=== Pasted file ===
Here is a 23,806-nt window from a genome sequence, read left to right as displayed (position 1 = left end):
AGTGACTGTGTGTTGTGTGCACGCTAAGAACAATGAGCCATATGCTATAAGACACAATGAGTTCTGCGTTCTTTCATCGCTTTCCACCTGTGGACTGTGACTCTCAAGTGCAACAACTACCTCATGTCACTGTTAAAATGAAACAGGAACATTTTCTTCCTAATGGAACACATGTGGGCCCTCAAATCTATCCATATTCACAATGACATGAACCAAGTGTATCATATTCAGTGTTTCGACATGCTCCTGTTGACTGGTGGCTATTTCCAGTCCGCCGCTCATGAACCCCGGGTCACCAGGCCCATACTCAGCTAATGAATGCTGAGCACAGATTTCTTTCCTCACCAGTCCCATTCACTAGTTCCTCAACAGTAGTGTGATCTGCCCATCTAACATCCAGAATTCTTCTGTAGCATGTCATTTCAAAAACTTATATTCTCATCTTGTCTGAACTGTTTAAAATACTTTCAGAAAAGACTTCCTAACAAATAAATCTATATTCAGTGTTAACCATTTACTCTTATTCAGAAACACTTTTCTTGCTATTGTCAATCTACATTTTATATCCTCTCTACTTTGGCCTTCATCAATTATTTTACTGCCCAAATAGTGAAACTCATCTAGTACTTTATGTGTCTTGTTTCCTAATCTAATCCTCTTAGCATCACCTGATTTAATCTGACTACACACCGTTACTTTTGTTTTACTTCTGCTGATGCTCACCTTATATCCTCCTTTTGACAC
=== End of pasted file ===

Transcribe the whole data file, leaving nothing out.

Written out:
Here is a 23,806-nt window from a genome sequence, read left to right as displayed (position 1 = left end):
AGTGACTGTGTGTTGTGTGCACGCTAAGAACAATGAGCCATATGCTATAAGACACAATGAGTTCTGCGTTCTTTCATCGCTTTCCACCTGTGGACTGTGACTCTCAAGTGCAACAACTACCTCATGTCACTGTTAAAATGAAACAGGAACATTTTCTTCCTAATGGAACACATGTGGGCCCTCAAATCTATCCATATTCACAATGACATGAACCAAGTGTATCATATTCAGTGTTTCGACATGCTCCTGTTGACTGGTGGCTATTTCCAGTCCGCCGCTCATGAACCCCGGGTCACCAGGCCCATACTCAGCTAATGAATGCTGAGCACAGATTTCTTTCCTCACCAGTCCCATTCACTAGTTCCTCAACAGTAGTGTGATCTGCCCATCTAACATCCAGAATTCTTCTGTAGCATGTCATTTCAAAAACTTATATTCTCATCTTGTCTGAACTGTTTAAAATACTTTCAGAAAAGACTTCCTAACAAATAAATCTATATTCAGTGTTAACCATTTACTCTTATTCAGAAACACTTTTCTTGCTATTGTCAATCTACATTTTATATCCTCTCTACTTTGGCCTTCATCAATTATTTTACTGCCCAAATAGTGAAACTCATCTAGTACTTTATGTGTCTTGTTTCCTAATCTAATCCTCTTAGCATCACCTGATTTAATCTGACTACACACCGTTACTTTTGTTTTACTTCTGCTGATGCTCACCTTATATCCTCCTTTTGACAC